Indoor Air: How to Eliminate Viruses Effectively

How can viruses be effectively eliminated from indoor air? This question is now becoming more important as fall approaches. Efficient indoor air purification is essential, especially in schools. Fraunhofer researchers are investigating and optimizing various filter and air purification techniques in the AVATOR project.

© Fraunhofer EMI
Numerical simulation of the aerosol dispersion within a classroom: An in-fected person sits in the front right corner of the classroom. The selected cross-section shows the concentrati-on distribution of the virus-containing aerosol. A room air purifier filters the aerosol-laden air and returns it purifi-ed.
© Fraunhofer ITWM
Device for the thermal inactivation of aerosol-borne viruses
© Fraunhofer IMM
Mobile reactor unit for on-site use

In all German federal states school is in full swing again - with full class sizes. Children and young people are sitting close together in classrooms, many of them unvaccinated due to their young age. In an effort to minimize the risk of infection, state governments and ministries of education are promoting the procurement of indoor air purifiers. But what can the various techniques for indoor air purification actually achieve? Led by the Fraunhofer Institute for Building Physics IBP, researchers from a total of 15 Fraunhofer institutes and institutions are studying this in the AVATOR project, short for "Anti-Virus Aerosol: Testing, Operation, Reduction”. They are also investigating and optimizing new air purification techniques that are not yet available on the market.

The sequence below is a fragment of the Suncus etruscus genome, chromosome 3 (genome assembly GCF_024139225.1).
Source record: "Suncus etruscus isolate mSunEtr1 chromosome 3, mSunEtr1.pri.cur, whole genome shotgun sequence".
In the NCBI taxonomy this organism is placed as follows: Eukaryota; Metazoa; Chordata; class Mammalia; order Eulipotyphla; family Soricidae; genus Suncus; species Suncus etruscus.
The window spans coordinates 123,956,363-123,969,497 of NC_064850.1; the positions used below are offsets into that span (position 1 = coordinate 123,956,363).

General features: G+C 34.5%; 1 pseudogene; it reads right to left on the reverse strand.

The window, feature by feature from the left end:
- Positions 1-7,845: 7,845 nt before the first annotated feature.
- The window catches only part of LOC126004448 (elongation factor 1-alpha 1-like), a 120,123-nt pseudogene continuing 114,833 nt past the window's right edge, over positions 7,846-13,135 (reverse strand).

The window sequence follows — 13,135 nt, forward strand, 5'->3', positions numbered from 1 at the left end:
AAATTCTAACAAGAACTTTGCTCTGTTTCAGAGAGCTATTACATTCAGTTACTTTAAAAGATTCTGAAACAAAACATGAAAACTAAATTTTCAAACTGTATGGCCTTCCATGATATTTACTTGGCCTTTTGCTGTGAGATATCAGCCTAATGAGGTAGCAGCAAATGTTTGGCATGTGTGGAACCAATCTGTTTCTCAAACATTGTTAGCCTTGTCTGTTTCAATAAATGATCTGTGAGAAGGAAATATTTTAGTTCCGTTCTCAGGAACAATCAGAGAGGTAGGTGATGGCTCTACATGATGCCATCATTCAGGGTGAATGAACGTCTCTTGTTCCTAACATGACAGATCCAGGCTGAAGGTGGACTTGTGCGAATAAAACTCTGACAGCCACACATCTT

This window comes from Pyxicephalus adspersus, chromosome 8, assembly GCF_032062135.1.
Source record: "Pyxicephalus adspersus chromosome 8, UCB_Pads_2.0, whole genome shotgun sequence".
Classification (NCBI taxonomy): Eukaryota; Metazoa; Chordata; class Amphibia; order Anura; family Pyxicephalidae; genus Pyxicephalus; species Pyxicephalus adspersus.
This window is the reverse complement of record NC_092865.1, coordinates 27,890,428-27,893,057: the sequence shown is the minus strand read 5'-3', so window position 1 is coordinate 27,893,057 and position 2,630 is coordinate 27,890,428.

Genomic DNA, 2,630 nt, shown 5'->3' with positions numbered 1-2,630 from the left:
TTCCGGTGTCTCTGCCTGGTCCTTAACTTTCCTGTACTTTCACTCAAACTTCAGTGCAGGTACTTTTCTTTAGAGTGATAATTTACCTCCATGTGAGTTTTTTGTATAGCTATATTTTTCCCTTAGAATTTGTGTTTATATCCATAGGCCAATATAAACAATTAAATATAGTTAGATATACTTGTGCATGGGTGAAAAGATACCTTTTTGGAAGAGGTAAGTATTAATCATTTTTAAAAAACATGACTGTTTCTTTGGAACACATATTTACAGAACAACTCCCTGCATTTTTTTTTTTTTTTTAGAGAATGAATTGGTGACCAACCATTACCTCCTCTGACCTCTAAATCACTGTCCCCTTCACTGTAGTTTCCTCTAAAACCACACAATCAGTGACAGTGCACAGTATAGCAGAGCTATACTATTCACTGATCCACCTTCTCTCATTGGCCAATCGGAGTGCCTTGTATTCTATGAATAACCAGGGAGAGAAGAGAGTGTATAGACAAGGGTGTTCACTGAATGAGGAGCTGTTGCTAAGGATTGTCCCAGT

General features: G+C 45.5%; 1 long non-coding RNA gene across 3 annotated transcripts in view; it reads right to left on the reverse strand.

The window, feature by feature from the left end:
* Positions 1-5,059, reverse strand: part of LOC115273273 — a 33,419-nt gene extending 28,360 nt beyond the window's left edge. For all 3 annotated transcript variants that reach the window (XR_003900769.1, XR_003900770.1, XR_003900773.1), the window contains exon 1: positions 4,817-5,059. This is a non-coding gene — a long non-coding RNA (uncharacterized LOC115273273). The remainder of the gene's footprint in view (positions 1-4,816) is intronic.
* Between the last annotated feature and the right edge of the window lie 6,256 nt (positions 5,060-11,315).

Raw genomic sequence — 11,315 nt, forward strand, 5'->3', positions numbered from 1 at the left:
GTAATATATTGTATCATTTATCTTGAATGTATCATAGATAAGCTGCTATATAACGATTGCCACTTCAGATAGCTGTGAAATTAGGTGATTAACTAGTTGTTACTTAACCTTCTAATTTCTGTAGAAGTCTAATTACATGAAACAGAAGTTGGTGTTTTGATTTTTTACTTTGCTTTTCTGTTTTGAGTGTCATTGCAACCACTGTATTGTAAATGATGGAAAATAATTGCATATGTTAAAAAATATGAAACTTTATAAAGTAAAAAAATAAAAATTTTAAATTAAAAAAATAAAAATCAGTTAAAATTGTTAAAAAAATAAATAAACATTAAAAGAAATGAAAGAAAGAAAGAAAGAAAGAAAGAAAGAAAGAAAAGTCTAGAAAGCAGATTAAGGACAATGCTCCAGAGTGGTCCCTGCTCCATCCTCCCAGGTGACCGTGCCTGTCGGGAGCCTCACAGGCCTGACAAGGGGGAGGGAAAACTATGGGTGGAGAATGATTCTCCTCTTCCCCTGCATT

Classic indoor air filters